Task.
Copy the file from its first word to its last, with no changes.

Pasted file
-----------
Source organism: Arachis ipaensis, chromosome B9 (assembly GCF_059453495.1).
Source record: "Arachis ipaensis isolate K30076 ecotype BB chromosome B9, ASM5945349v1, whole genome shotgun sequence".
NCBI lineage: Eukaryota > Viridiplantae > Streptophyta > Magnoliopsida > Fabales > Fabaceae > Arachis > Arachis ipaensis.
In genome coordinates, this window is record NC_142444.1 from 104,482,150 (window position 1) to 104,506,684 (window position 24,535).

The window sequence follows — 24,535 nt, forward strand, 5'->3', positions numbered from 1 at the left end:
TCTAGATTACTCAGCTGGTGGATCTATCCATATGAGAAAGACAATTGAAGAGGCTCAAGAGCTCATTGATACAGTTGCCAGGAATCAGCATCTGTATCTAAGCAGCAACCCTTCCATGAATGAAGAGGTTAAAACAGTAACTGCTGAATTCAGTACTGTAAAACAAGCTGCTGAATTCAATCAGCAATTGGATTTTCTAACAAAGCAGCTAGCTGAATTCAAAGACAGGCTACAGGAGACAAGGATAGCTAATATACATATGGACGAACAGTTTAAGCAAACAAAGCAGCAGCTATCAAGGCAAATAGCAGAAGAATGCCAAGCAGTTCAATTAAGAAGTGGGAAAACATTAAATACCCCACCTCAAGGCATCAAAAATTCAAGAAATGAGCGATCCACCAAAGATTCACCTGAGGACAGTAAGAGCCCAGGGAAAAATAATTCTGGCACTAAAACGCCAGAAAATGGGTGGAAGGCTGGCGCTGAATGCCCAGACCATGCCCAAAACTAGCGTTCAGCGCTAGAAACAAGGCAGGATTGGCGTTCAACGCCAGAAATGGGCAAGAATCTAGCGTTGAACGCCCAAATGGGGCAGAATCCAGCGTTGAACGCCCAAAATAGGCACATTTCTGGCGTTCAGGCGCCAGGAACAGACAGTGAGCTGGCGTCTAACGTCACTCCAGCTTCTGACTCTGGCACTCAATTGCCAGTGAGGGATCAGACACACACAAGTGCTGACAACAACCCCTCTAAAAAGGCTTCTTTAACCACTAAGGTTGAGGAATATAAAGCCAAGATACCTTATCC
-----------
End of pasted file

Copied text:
Source organism: Arachis ipaensis, chromosome B9 (assembly GCF_059453495.1).
Source record: "Arachis ipaensis isolate K30076 ecotype BB chromosome B9, ASM5945349v1, whole genome shotgun sequence".
NCBI lineage: Eukaryota > Viridiplantae > Streptophyta > Magnoliopsida > Fabales > Fabaceae > Arachis > Arachis ipaensis.
In genome coordinates, this window is record NC_142444.1 from 104,482,150 (window position 1) to 104,506,684 (window position 24,535).

The window sequence follows — 24,535 nt, forward strand, 5'->3', positions numbered from 1 at the left end:
TCTAGATTACTCAGCTGGTGGATCTATCCATATGAGAAAGACAATTGAAGAGGCTCAAGAGCTCATTGATACAGTTGCCAGGAATCAGCATCTGTATCTAAGCAGCAACCCTTCCATGAATGAAGAGGTTAAAACAGTAACTGCTGAATTCAGTACTGTAAAACAAGCTGCTGAATTCAATCAGCAATTGGATTTTCTAACAAAGCAGCTAGCTGAATTCAAAGACAGGCTACAGGAGACAAGGATAGCTAATATACATATGGACGAACAGTTTAAGCAAACAAAGCAGCAGCTATCAAGGCAAATAGCAGAAGAATGCCAAGCAGTTCAATTAAGAAGTGGGAAAACATTAAATACCCCACCTCAAGGCATCAAAAATTCAAGAAATGAGCGATCCACCAAAGATTCACCTGAGGACAGTAAGAGCCCAGGGAAAAATAATTCTGGCACTAAAACGCCAGAAAATGGGTGGAAGGCTGGCGCTGAATGCCCAGACCATGCCCAAAACTAGCGTTCAGCGCTAGAAACAAGGCAGGATTGGCGTTCAACGCCAGAAATGGGCAAGAATCTAGCGTTGAACGCCCAAATGGGGCAGAATCCAGCGTTGAACGCCCAAAATAGGCACATTTCTGGCGTTCAGGCGCCAGGAACAGACAGTGAGCTGGCGTCTAACGTCACTCCAGCTTCTGACTCTGGCACTCAATTGCCAGTGAGGGATCAGACACACACAAGTGCTGACAACAACCCCTCTAAAAAGGCTTCTTTAACCACTAAGGTTGAGGAATATAAAGCCAAGATACCTTATCC